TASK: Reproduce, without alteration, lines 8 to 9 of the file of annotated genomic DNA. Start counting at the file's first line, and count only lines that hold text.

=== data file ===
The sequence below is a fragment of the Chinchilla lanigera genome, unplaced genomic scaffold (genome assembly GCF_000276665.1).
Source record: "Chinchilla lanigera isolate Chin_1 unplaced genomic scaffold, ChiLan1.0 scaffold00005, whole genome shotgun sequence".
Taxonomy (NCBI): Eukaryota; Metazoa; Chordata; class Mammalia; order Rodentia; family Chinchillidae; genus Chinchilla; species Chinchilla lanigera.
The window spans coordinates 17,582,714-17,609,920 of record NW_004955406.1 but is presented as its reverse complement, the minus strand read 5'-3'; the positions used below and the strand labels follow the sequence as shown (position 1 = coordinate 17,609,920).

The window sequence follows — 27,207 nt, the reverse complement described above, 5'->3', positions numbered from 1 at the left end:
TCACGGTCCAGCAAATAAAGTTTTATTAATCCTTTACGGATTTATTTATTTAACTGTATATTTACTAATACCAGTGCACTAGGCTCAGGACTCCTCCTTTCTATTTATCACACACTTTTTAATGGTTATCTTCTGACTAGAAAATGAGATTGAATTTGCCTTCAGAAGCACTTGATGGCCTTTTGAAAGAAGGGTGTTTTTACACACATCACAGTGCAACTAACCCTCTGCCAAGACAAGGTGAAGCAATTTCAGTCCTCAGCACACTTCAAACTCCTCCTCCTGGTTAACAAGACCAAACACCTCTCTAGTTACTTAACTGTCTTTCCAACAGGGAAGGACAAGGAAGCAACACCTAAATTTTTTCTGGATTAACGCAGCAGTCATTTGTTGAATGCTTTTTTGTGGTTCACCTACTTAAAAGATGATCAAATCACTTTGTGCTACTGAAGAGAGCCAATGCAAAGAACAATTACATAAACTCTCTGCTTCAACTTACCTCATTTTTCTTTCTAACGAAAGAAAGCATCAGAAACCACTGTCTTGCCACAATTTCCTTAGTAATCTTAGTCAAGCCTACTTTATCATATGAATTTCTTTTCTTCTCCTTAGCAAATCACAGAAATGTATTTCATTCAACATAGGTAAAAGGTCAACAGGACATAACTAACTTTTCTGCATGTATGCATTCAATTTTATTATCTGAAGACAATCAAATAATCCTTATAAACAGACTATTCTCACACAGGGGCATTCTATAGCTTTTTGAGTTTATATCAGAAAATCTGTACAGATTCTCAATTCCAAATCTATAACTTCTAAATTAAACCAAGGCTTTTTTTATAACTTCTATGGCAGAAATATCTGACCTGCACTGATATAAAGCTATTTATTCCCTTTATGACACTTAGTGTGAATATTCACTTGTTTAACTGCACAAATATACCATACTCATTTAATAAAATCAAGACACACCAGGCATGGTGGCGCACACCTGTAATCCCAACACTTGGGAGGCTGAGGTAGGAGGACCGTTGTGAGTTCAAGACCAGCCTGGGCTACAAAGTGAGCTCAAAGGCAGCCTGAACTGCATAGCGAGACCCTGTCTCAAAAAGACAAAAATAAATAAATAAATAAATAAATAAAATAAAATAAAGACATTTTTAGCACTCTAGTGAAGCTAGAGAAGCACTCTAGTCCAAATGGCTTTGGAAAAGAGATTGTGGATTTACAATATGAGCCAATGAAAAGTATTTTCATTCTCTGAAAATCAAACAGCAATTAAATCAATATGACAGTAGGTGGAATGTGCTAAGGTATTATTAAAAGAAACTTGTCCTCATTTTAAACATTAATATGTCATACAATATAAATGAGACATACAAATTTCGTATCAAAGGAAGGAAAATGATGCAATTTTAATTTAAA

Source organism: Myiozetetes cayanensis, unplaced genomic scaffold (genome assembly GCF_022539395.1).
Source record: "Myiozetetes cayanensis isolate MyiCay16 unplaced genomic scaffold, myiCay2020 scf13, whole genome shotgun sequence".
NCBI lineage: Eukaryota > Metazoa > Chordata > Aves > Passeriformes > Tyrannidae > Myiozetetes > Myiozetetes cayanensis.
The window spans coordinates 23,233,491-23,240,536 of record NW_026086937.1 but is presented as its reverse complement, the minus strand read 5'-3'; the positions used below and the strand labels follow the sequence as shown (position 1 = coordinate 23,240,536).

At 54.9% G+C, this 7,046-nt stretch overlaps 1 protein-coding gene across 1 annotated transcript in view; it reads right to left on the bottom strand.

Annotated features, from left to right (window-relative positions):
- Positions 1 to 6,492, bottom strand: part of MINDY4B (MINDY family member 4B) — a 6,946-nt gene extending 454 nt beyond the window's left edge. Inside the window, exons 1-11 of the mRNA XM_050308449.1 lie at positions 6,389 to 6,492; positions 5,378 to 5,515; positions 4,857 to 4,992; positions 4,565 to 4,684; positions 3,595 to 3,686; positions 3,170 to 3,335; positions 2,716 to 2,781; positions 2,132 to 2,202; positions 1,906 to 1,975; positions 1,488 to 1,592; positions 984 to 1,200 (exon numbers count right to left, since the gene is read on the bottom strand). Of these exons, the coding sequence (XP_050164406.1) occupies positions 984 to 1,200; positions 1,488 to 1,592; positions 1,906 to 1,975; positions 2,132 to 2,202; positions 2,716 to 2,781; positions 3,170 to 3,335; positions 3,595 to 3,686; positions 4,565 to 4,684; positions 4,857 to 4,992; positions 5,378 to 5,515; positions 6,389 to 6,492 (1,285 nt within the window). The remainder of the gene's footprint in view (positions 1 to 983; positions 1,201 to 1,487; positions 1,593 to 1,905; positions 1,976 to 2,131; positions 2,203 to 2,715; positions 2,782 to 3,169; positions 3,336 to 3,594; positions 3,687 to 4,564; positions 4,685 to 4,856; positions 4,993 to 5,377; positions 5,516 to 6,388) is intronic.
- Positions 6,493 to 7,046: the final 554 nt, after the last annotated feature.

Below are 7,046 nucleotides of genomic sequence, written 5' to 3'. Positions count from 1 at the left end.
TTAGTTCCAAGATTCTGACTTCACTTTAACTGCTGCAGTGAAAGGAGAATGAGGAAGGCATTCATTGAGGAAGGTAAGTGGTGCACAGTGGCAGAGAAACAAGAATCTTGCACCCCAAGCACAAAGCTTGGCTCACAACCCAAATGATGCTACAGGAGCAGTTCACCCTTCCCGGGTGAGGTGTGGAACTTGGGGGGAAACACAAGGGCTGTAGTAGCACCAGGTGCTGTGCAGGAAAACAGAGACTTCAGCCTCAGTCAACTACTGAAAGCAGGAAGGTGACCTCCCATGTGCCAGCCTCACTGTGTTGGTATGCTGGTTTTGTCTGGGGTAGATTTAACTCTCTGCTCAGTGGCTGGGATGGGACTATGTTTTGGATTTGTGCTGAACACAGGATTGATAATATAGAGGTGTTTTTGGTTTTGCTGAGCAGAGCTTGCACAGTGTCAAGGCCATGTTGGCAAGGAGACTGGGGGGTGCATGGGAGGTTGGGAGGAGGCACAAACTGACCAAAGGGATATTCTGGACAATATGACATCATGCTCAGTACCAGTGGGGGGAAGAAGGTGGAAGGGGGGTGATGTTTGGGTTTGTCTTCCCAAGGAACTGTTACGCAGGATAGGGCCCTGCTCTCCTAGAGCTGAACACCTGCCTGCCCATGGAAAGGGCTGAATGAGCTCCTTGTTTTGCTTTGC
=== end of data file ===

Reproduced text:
Source record: "Myiozetetes cayanensis isolate MyiCay16 unplaced genomic scaffold, myiCay2020 scf13, whole genome shotgun sequence".
NCBI lineage: Eukaryota > Metazoa > Chordata > Aves > Passeriformes > Tyrannidae > Myiozetetes > Myiozetetes cayanensis.